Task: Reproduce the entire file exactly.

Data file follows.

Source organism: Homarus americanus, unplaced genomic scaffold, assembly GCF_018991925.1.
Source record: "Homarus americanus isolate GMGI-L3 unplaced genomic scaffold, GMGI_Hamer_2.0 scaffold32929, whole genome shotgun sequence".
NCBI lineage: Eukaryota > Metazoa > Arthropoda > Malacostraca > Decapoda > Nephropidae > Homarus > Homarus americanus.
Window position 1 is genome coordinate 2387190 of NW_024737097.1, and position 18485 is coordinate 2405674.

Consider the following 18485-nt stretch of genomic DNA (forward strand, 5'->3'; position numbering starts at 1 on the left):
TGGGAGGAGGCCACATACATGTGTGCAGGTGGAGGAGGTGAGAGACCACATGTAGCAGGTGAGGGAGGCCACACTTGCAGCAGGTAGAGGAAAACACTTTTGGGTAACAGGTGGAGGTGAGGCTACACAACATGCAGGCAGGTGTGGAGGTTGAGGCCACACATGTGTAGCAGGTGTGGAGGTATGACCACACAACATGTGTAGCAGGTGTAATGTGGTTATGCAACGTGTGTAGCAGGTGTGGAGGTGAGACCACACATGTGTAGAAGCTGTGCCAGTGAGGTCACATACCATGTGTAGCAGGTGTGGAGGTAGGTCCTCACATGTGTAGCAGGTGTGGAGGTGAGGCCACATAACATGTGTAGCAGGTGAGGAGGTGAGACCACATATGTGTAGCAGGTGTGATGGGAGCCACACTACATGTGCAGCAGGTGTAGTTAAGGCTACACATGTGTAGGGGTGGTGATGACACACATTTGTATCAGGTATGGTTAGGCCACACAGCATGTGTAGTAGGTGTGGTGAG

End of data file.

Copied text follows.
Source organism: Homarus americanus, unplaced genomic scaffold, assembly GCF_018991925.1.
Source record: "Homarus americanus isolate GMGI-L3 unplaced genomic scaffold, GMGI_Hamer_2.0 scaffold32929, whole genome shotgun sequence".
NCBI lineage: Eukaryota > Metazoa > Arthropoda > Malacostraca > Decapoda > Nephropidae > Homarus > Homarus americanus.
Window position 1 is genome coordinate 2387190 of NW_024737097.1, and position 18485 is coordinate 2405674.

Consider the following 18485-nt stretch of genomic DNA (forward strand, 5'->3'; position numbering starts at 1 on the left):
TGGGAGGAGGCCACATACATGTGTGCAGGTGGAGGAGGTGAGAGACCACATGTAGCAGGTGAGGGAGGCCACACTTGCAGCAGGTAGAGGAAAACACTTTTGGGTAACAGGTGGAGGTGAGGCTACACAACATGCAGGCAGGTGTGGAGGTTGAGGCCACACATGTGTAGCAGGTGTGGAGGTATGACCACACAACATGTGTAGCAGGTGTAATGTGGTTATGCAACGTGTGTAGCAGGTGTGGAGGTGAGACCACACATGTGTAGAAGCTGTGCCAGTGAGGTCACATACCATGTGTAGCAGGTGTGGAGGTAGGTCCTCACATGTGTAGCAGGTGTGGAGGTGAGGCCACATAACATGTGTAGCAGGTGAGGAGGTGAGACCACATATGTGTAGCAGGTGTGATGGGAGCCACACTACATGTGCAGCAGGTGTAGTTAAGGCTACACATGTGTAGGGGTGGTGATGACACACATTTGTATCAGGTATGGTTAGGCCACACAGCATGTGTAGTAGGTGTGGTGAG